Sadhbh Walshe

Sadhbh Walshe is a film-maker and former staff writer for the CBS drama series The District. Her opinion pieces have also been published in the Chicago Tribune and Irish Times.

Articles by this author

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Thursday, December 20, 2012 - 7:15am
Breaking the Hold of Corporate Welfare on America's Incarceration Industry
The US department of justice released a report this week (pdf) showing that 26 states have recorded decreases in their prison populations during 2011. California boasted the biggest decline of over 15,000 prisoners and several other states including New York and
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Friday, October 19, 2012 - 8:32am
Proposition 36 Promises an End to California's Punitive 3 Strikes Law
On 6 November, Californians will get a chance to vote on Proposition 36, which would reform some elements of its highly controversial "three strikes" law and bring it in line with other states by closing a loophole that has allowed thousands of low level offenders to be locked up for life. As the law currently stands, anyone convicted of a third strike offense – something as minor as stealing a slice of pizza or possessing a joint of marijuana – will be sentenced to life in prison.
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Sunday, September 30, 2012 - 10:15am
How Lawmakers and Lobbyists Keep a Lock on the Private Prison Business
Early in August, the Associated Press reported that America's three largest private prison companies, the Corrections Corporation of America (CCA), GEO Group, Inc and Management and Training Corp spent in the region of $45m over the past 10 years in lobbying state and federal governments.
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Sunday, August 26, 2012 - 10:12am
Born in Chains: the American Way of Birth in Prison
When DeShawn Balka was five-and-a-half months pregnant, she was sent to the Clayton County Jail in Atlanta, Georgia for a misdemeanor charge of marijuana possession. As her pregnancy was high-risk, she was housed in the jail's infirmary. On the night of 18 April 2012 she started experiencing nausea and stomach pain and called for medical assistance. According to her attorney, Mike Mills, and her two cell mates, her cries for help were not only ignored but, she was warned to shut up or else the entire ward would be put on lockdown.
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Friday, July 6, 2012 - 1:38pm
How US Prison Labor Pads Corporate Profits at Taxpayers' Expense
In 1979, Congress created the Prison Industry Enhancement Certification Program (known as PIE; pdf) to establish employment opportunities for inmates "that approximate private sector work opportunities". On the surface, the program is a great idea. It gives prisoners something to do, allows them to contribute to their own upkeep and, hopefully, gives them a better shot of getting an actual living wage job upon release.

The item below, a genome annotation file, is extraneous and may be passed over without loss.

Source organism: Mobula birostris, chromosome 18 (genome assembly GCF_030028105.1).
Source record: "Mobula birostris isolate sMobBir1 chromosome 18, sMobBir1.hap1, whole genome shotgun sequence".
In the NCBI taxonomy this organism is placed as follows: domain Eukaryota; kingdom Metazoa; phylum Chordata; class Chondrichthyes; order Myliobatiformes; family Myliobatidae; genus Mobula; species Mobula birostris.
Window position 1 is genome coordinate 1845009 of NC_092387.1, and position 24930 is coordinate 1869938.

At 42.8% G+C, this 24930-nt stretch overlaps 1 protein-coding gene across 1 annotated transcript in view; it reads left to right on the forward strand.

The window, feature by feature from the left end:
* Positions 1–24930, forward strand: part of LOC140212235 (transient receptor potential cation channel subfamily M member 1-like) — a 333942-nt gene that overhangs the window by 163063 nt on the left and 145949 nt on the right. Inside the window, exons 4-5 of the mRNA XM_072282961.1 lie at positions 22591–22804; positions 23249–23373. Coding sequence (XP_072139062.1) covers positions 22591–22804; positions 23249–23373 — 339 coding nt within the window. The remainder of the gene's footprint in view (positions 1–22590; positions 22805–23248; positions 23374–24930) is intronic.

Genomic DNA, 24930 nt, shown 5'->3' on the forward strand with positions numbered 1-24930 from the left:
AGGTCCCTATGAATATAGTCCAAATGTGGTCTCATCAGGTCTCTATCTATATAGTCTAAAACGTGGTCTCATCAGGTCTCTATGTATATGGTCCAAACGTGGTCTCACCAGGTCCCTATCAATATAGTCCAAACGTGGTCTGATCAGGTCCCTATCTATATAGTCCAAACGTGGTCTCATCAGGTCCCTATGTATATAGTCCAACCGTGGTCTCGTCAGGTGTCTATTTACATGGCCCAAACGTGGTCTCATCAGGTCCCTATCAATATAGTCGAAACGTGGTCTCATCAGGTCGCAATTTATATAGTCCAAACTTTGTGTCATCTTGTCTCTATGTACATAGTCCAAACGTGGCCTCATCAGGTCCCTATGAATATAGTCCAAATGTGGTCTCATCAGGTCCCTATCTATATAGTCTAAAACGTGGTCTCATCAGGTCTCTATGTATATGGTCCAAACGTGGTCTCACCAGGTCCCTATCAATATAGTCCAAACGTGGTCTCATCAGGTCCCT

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Thursday, June 7, 2012 - 10:58am
In "Land of the Free," Why Are Women Giving Birth in Chains?
In 2007, a 17-year-old girl called Cora Fletcher was charged with retail theft. Over a year later, after she missed a court date, she was sent to the Cook County jail, in Illinois. She was eight months pregnant at the time.
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Thursday, May 31, 2012 - 8:47am
America's Corporate Immigrant Detention Racket
Not long after 11 September 2001, Steven Logan, the CEO of Cornell Companies (now part of the for-profit prison corporation GEO Group Inc) had good news for its shareholders. In a quarterly earnings call, Logan enthusiastically talked about tighter border control and a heightened focus on (immigrant) detention in the wake of the attacks. As he put it, "more people are gonna get caught.
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Friday, January 13, 2012 - 9:05am
Why California's Prisoners are Starving for Solitary Change
On 19 December 2011, three prisoners at Corcoran State Prison wrote a letter to the California Department of Corrections and Rehabilitation (CDCR) threatening to go on hunger strike if improvements were not made to their living conditions.
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Thursday, September 30, 2010 - 8:27am
The Paradox of Middle-Cass Aspiration
One thing we can thank the Great Recession for is that it has finally drawn attention to the growing inequality in American society. Any study or report you care to look at leads to the same sorry conclusion: the rich are getting richer, the poor are getting poorer, and the middle class are disappearing.
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Sunday, July 11, 2010 - 11:41am
A Truly Toxic Issue: Our Chemical Environment
I used to be under the impression that you had a reasonable chance of avoiding debilitating and potentially fatal diseases like cancer if you just took a few simple precautions: ate plenty of fruit and vegetables, gave up smoking, drank in moderation and did a bit of exercise. It's since become apparent that the world we live in is so overrun with environmental pollutants that it is next to impossible to keep oneself truly healthy.
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